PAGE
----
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fpoke under the common voice, is heard distinctly at the farthest extremity of the house, which is the pit-door of entrance, fronting the ftage, at the distance of 106 yards. But the voice does not found agreeably; it seems to the distant auditor as if proceeding from a comb: the speaker on the stage, as he pronounces, perceives a certain vibration in the air, as if the words at utterance became condensed, and rolled forward towards the audience. Perhaps the emptiness of the Theatre may in some degree occasion these effects : but it has not yet been discovered to what power this extension of the voice is owing; it is therefore supposed to be something accidental in the architecture; many builders and others have carefully examined its construction, but to no purpose; a cause having never yet been assigned for this effect. The scenery and decorations are in a wretched state, and do not appear to have ever been magnificent or ingenious.

Upon the whole, you are struck at entering by a want of proportion: the building appears too high for its breadth; the steps supporting the gallery shock the eye, and you feel as if under ground in a vast deep and dark mine.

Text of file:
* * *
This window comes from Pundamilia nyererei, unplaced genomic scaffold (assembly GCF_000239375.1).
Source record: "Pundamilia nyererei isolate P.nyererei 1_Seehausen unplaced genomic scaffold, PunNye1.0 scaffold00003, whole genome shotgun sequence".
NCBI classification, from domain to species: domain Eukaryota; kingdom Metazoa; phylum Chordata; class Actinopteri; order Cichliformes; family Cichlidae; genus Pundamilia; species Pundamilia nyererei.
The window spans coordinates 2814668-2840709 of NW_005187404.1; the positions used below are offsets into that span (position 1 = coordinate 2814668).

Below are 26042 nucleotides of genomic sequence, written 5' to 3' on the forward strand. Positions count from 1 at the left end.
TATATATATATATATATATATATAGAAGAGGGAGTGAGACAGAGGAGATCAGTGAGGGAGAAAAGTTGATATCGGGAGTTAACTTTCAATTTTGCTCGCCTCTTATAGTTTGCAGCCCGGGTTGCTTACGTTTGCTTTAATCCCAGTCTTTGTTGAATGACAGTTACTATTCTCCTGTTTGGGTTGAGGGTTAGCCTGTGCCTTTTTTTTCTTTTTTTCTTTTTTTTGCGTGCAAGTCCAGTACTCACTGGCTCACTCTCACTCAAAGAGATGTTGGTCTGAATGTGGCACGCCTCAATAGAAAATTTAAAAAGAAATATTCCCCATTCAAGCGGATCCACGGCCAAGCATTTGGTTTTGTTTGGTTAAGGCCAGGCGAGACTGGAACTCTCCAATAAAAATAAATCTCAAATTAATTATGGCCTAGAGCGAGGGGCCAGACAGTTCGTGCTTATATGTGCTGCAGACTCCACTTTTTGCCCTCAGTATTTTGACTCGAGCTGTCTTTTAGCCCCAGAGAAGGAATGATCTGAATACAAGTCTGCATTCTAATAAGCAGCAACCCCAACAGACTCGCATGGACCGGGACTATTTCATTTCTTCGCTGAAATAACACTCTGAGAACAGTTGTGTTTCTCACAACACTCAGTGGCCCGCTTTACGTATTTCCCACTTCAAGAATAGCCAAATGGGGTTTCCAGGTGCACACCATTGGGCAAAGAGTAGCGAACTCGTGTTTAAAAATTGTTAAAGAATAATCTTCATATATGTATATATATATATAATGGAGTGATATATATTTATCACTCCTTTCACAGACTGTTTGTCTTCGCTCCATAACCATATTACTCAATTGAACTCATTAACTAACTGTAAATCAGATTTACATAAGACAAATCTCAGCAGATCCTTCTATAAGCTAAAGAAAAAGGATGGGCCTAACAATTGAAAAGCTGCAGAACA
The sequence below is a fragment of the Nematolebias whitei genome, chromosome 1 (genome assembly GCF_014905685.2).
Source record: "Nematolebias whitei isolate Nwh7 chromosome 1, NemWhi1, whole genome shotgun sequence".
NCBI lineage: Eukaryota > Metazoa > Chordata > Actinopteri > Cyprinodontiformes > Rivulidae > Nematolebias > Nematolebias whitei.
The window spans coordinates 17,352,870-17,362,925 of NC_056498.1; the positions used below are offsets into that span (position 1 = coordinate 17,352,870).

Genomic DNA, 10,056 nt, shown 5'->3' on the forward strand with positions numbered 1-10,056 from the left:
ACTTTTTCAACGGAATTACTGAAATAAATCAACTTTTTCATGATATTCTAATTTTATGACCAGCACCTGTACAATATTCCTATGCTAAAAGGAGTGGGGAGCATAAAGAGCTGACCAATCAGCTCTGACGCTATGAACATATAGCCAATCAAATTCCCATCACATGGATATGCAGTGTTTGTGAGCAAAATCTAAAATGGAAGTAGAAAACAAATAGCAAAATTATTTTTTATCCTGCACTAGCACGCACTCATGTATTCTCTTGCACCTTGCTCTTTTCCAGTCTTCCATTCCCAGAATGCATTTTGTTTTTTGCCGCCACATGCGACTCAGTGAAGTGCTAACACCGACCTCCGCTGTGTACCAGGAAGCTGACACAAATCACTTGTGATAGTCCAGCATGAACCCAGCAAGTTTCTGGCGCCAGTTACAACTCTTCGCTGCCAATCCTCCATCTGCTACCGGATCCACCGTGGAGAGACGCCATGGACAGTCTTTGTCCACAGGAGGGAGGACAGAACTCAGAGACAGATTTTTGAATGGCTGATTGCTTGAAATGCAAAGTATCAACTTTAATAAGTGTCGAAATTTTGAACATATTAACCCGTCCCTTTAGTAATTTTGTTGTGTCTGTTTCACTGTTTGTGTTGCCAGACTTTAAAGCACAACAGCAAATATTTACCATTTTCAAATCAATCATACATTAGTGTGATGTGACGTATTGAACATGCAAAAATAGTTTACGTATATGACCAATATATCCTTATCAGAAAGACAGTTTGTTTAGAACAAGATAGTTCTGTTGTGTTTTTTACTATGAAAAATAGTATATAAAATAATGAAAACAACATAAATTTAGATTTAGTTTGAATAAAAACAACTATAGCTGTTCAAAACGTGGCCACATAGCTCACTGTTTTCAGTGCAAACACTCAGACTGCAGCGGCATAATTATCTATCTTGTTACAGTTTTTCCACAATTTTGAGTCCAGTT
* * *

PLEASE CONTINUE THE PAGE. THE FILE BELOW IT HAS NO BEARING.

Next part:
There has been no representation here since the Emperor passed through Parma: at that time an opera was performed on purpose for him in this Theatre: it is never made use of but on particular occasions.

This town affords another Theatre for operas serious and comic, and for the comedie. The grand or serious opera during the months of May and June; from that time till Christmas, the French comedie; and from Christmas to the end of the carnival, buffoon or comic operas, The Infant defrays most part of the expence for theatrical representations.

Here is also a Caslino, or Assembly-room, for the nobility. The Infant provides the cards and lights, and two of his gentlemen do the honours. He sometimes honours the Caffino with his presence, and plays. The company meet generally three cimes a week during the cessation of thea. trical amusements. This is a very economical, as well as agreeable scheme in a country where the Noblesse are not accustomed to have assemblies at their own houses, and where the expence would be very inconvenient to them.